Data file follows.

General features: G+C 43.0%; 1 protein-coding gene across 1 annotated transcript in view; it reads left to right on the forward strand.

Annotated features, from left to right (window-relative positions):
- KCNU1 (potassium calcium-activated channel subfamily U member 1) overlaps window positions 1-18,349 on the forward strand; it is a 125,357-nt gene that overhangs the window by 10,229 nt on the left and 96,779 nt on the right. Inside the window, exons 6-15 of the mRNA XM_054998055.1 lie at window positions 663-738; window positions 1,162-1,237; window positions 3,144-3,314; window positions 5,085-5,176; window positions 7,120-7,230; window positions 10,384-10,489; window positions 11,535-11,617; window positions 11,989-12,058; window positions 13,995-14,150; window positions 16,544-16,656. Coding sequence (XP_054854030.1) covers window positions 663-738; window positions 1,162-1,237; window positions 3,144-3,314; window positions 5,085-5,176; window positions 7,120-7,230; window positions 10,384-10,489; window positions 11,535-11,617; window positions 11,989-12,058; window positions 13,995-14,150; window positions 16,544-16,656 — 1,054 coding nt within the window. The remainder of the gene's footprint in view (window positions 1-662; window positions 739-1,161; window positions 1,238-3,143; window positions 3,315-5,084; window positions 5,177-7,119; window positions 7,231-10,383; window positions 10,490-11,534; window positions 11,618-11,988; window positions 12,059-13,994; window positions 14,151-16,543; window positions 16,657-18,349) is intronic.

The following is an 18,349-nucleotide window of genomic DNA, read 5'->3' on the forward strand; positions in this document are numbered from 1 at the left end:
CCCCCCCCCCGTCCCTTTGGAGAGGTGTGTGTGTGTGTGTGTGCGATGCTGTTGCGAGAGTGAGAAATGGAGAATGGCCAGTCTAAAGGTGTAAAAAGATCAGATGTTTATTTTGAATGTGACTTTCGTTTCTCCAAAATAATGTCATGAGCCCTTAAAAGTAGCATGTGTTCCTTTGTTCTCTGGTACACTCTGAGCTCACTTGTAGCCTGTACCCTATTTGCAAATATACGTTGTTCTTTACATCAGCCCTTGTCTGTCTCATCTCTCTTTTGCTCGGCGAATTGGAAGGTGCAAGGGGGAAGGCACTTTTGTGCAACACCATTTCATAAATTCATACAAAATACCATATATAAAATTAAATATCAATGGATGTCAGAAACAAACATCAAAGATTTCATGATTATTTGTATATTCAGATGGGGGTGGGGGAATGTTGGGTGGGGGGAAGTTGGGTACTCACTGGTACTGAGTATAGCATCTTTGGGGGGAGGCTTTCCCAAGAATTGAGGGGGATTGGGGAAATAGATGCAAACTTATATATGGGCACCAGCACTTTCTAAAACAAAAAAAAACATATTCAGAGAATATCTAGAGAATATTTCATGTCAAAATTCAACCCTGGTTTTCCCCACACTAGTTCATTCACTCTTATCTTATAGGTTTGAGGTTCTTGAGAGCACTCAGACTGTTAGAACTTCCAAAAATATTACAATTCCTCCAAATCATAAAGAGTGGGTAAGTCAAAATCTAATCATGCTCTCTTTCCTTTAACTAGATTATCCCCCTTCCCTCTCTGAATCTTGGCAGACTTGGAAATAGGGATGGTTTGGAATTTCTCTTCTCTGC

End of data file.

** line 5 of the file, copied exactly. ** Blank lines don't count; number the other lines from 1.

CCCCCCCCCCGTCCCTTTGGAGAGGTGTGTGTGTGTGTGTGTGCGATGCTGTTGCGAGAGTGAGAAATGGAGAATGGCCAGTCTAAAGGTGTAAAAAGATCAGATGTTTATTTTGAATGTGACTTTCGTTTCTCCAAAATAATGTCATGAGCCCTTAAAAGTAGCATGTGTTCCTTTGTTCTCTGGTACACTCTGAGCTCACTTGTAGCCTGTACCCTATTTGCAAATATACGTTGTTCTTTACATCAGCCCTTGTCTGTCTCATCTCTCTTTTGCTCGGCGAATTGGAAGGTGCAAGGGGGAAGGCACTTTTGTGCAACACCATTTCATAAATTCATACAAAATACCATATATAAAATTAAATATCAATGGATGTCAGAAACAAACATCAAAGATTTCATGATTATTTGTATATTCAGATGGGGGTGGGGGAATGTTGGGTGGGGGGAAGTTGGGTACTCACTGGTACTGAGTATAGCATCTTTGGGGGGAGGCTTTCCCAAGAATTGAGGGGGATTGGGGAAATAGATGCAAACTTATATATGGGCACCAGCACTTTCTAAAACAAAAAAAAACATATTCAGAGAATATCTAGAGAATATTTCATGTCAAAATTCAACCCTGGTTTTCCCCACACTAGTTCATTCACTCTTATCTTATAGGTTTGAGGTTCTTGAGAGCACTCAGACTGTTAGAACTTCCAAAAATATTACAATTCCTCCAAATCATAAAGAGTGGGTAAGTCAAAATCTAATCATGCTCTCTTTCCTTTAACTAGATTATCCCCCTTCCCTCTCTGAATCTTGGCAGACTTGGAAATAGGGATGGTTTGGAATTTCTCTTCTCTGC